Clinician Spotlight: Kevin Muench

Dr. Kevin Muench started his private practice in February, 1988, and graduated from Boston College in 1980 with a B.S. Degree in Biology. In 1987, he graduated from New Jersey Dental School with honors and was elected into the Dental Honors Society, OKU. He received the Quintessence Operative Dentistry Award and the Dentsply Fixed Prosthodontics Award. He completed his General Practice Residency at Newark Beth Israel Medical Center. In 1993, Dr. Muench received a Fellowship in the Academy of General Dentistry and in 2002 received a Master’s in the Academy. He is an alumnus of the Pankey Institute in Key Biscayne, FL. He has taught 12 residents at Newark Beth Israel Medical Center’s GPR residency since 2009. He is a visiting faculty at the Pankey Institute and recently won top honors at the American Equilibration Society poster presentation for 2017. The topic was “Transitional Labial Stabilization,” which is a technique that helps stabilize mobile dentition while utilizing a T-Scan to verify the occlusion.

He is a member of the ADA, NJDA, NJAGD, AGD, and AES. He is an active participant of Green Toes Study Club in Milwaukee, Wi, Acorn TMD Study Club in Memphis, TN, and Enrichment in Sanibel, FL. He was elected to the Pankey Advisory Board in 2010. Dr. Muench is also the CEO and president of Continued Dental Engagement Seminars and Study Clubs.

How did you start on your path in dentistry? Who are you today and how do you work as a clinician?

There is a large genetic component to my dental career. My dad, his brother, my mother’s uncle and my cousin’s husband are/were dentists. Truthfully my roommate from college, Dr. Peter Famiglio, encouraged me to seek out a career in dentistry. At the time, I was doing cancer research and he was in dental school. All he kept saying was “this is for you… you’re perfect for dentistry.” So I applied and in answering the question - why I wanted to be a dentist - I convinced myself. This mix of art and science was incredibly appealing. I had already explored science as a career, but the art and craft of dentistry is beyond words.

I’m a restorative dentist with a passion for occlusion. In teaching, I often hear that clinicians view occlusion as this great, big mystery and yes, sometimes misery. L. D. Pankey was said to say that occlusion is getting the posterior teeth to touch all at the same time with light contact and when you bite firmly, neither the joint nor the teeth should move. In addition, when the jaw moves laterally or anteriorly all the posterior dentition shouldn’t touch. He would chuckle and say “so what’s so hard about occlusion?”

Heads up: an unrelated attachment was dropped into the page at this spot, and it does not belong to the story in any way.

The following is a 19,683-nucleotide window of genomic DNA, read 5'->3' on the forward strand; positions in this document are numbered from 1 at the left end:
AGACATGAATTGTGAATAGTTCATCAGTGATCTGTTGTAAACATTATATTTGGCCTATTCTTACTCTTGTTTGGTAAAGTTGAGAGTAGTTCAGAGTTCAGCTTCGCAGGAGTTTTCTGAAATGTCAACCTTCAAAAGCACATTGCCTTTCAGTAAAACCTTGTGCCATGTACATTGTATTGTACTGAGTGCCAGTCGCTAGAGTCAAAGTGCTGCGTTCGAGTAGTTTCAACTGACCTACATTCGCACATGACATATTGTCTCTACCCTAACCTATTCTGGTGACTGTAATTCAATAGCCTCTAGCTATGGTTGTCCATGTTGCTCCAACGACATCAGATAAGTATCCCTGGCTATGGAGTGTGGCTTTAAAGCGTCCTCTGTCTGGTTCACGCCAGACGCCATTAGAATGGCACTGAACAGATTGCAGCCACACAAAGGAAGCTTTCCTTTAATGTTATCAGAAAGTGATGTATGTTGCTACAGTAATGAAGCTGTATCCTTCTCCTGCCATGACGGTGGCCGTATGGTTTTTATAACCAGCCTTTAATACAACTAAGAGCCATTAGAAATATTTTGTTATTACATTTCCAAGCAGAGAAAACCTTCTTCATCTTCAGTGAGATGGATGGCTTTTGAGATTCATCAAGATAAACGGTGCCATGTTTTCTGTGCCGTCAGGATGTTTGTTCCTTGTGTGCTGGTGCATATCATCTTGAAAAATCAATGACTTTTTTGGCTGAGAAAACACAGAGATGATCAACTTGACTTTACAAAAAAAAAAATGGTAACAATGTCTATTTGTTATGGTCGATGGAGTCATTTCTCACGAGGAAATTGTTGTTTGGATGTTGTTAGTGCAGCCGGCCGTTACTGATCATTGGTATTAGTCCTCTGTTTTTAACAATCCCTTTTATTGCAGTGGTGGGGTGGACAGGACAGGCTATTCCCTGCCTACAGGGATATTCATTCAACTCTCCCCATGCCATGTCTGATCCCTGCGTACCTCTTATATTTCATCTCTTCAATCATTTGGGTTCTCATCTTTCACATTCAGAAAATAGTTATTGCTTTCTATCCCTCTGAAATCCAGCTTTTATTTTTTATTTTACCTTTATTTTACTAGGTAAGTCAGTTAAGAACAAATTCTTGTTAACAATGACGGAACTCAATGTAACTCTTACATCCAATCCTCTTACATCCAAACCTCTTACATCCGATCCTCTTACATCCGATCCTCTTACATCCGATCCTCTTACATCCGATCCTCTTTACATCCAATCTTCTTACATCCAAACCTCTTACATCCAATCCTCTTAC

Today I see occlusion as a case-by-case riddle. I’m trying to see how harmony can be re-established in the system of joints, muscles, and teeth.

I utilize bite splints as a mechanism to test out an occlusal scheme for the patient. The challenge once harmony can be determined is then to wax and plan the case to mirror the harmony established on the appliance.

When did you start studying occlusion? How have your views on occlusion developed over time?

Although occlusion was integral to my dental school education, it really wasn’t until I went to the Pankey Institute that my real journey in occlusion began. While I went through the Continuums at the Institute, I joined several technical study clubs. Under the direction and encouragement of Drs. Richard A. Green and Herb Blumenthal, I explored many facets of Occlusal Therapy and TMD.

My view of occlusion is certainly Centric Relation based but ultimately, I’m trying to figure out how the patient responds to appliance therapy in order to determine the ultimate treatment modalities or modality. Is the treatment limited to the dentition or is intervention in the joint appropriate?

Either way, my governing philosophy is to make the fewest changes to the dentition while producing the best end result for the patient. For some, this could be full mouth rehabilitation and for others simply equilibration and/or orthodontics. In the end, I’m trying to establish harmony between the dentition, joints, and musculature. Often, this means minimizing the deleterious effects of the dentition on the joints and ultimately the muscles. I’m not just talking about the lateral pterygoid. We are a closed loop - from head to toe - and the influence of the “whole” body on the stomatognathic system cannot be ignored.

How did you find out about T-Scan? Why did you adopt the technology?

From what I can recall, I was first exposed to T-Scan through the Pankey Institute and the AGD/ADA annual meetings.

My adoption of the technology was an “initiation” into occlusion. When dealing with a complex-case patient, I found myself struggling to establish a consistent and stable occlusion. Jen Cullen, my regional rep, brought a T-Scan to my office, demonstrated how to use it with the patient, and helped me find a consistent and balanced occlusion.

From that point on, I was sold on the value of T-Scan. It’s not just fancy articulating “paper”

We as dentists love our toys. On top of that, the T-Scan can help demystify occlusion not only for ourselves, but also for the patient. THEY can SEE what they’re feeling in a way that no one else has ever shown them. It gives them validity! Many patients with occlusal disease have been around to other dentists and medical practitioners, many of whom often come to the conclusion that the patient “is nuts” because they can’t visibly identify the underlying cause of occlusal issues.